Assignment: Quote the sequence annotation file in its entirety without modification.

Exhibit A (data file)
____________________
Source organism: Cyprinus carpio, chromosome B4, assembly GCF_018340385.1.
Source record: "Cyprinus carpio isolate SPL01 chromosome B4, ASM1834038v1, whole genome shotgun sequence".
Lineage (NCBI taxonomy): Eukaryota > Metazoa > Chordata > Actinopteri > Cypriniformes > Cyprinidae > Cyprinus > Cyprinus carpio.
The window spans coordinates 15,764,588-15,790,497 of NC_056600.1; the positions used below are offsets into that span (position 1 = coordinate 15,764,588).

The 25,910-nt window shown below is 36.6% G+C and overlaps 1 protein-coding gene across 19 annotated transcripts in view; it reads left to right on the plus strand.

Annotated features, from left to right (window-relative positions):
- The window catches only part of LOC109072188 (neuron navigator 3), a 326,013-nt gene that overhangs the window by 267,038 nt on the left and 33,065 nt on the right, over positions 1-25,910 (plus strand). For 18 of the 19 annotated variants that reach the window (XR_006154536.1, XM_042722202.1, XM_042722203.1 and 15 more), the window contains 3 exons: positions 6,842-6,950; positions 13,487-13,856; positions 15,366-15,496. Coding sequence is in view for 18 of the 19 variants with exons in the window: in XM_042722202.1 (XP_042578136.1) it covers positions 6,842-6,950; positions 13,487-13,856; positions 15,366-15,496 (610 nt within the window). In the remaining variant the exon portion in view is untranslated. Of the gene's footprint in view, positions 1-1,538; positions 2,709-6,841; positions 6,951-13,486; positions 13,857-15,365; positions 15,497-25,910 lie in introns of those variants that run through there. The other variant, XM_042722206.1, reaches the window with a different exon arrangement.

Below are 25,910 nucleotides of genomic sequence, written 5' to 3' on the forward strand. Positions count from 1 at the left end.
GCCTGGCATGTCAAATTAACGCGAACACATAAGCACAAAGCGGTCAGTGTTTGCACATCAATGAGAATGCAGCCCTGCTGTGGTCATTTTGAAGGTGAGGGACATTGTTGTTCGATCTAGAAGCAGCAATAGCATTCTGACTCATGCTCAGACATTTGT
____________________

Source organism: Cyprinus carpio, chromosome B4, assembly GCF_018340385.1.
Source record: "Cyprinus carpio isolate SPL01 chromosome B4, ASM1834038v1, whole genome shotgun sequence".
Lineage (NCBI taxonomy): Eukaryota > Metazoa > Chordata > Actinopteri > Cypriniformes > Cyprinidae > Cyprinus > Cyprinus carpio.
The window spans coordinates 15,764,588-15,790,497 of NC_056600.1; the positions used below are offsets into that span (position 1 = coordinate 15,764,588).

The 25,910-nt window shown below is 36.6% G+C and overlaps 1 protein-coding gene across 19 annotated transcripts in view; it reads left to right on the plus strand.

Annotated features, from left to right (window-relative positions):
- The window catches only part of LOC109072188 (neuron navigator 3), a 326,013-nt gene that overhangs the window by 267,038 nt on the left and 33,065 nt on the right, over positions 1-25,910 (plus strand). For 18 of the 19 annotated variants that reach the window (XR_006154536.1, XM_042722202.1, XM_042722203.1 and 15 more), the window contains 3 exons: positions 6,842-6,950; positions 13,487-13,856; positions 15,366-15,496. Coding sequence is in view for 18 of the 19 variants with exons in the window: in XM_042722202.1 (XP_042578136.1) it covers positions 6,842-6,950; positions 13,487-13,856; positions 15,366-15,496 (610 nt within the window). In the remaining variant the exon portion in view is untranslated. Of the gene's footprint in view, positions 1-1,538; positions 2,709-6,841; positions 6,951-13,486; positions 13,857-15,365; positions 15,497-25,910 lie in introns of those variants that run through there. The other variant, XM_042722206.1, reaches the window with a different exon arrangement.

Below are 25,910 nucleotides of genomic sequence, written 5' to 3' on the forward strand. Positions count from 1 at the left end.
GCCTGGCATGTCAAATTAACGCGAACACATAAGCACAAAGCGGTCAGTGTTTGCACATCAATGAGAATGCAGCCCTGCTGTGGTCATTTTGAAGGTGAGGGACATTGTTGTTCGATCTAGAAGCAGCAATAGCATTCTGACTCATGCTCAGACATTTGT